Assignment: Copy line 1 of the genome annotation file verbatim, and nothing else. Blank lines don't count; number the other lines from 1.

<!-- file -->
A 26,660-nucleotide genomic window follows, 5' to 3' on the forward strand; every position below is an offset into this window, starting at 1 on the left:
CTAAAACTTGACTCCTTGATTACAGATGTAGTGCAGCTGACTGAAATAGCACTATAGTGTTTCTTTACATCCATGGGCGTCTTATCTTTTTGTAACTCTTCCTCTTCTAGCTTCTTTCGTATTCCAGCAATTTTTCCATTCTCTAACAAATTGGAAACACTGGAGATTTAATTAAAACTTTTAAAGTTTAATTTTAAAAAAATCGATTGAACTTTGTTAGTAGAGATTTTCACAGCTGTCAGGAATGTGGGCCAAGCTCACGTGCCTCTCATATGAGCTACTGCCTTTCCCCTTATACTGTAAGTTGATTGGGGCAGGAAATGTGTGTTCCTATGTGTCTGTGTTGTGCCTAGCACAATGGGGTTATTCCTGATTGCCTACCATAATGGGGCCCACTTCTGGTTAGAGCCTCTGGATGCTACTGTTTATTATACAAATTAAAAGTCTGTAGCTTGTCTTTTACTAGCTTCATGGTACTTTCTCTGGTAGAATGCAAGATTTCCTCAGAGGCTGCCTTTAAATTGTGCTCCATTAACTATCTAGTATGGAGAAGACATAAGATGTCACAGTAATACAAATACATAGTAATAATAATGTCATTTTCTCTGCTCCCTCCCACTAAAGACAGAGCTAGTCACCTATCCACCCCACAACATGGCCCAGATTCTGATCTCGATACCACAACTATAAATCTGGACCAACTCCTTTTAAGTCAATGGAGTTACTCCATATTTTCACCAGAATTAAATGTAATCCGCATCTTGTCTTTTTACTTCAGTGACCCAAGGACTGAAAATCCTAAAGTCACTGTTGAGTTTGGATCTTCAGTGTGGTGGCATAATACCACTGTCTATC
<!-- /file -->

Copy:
A 26,660-nucleotide genomic window follows, 5' to 3' on the forward strand; every position below is an offset into this window, starting at 1 on the left: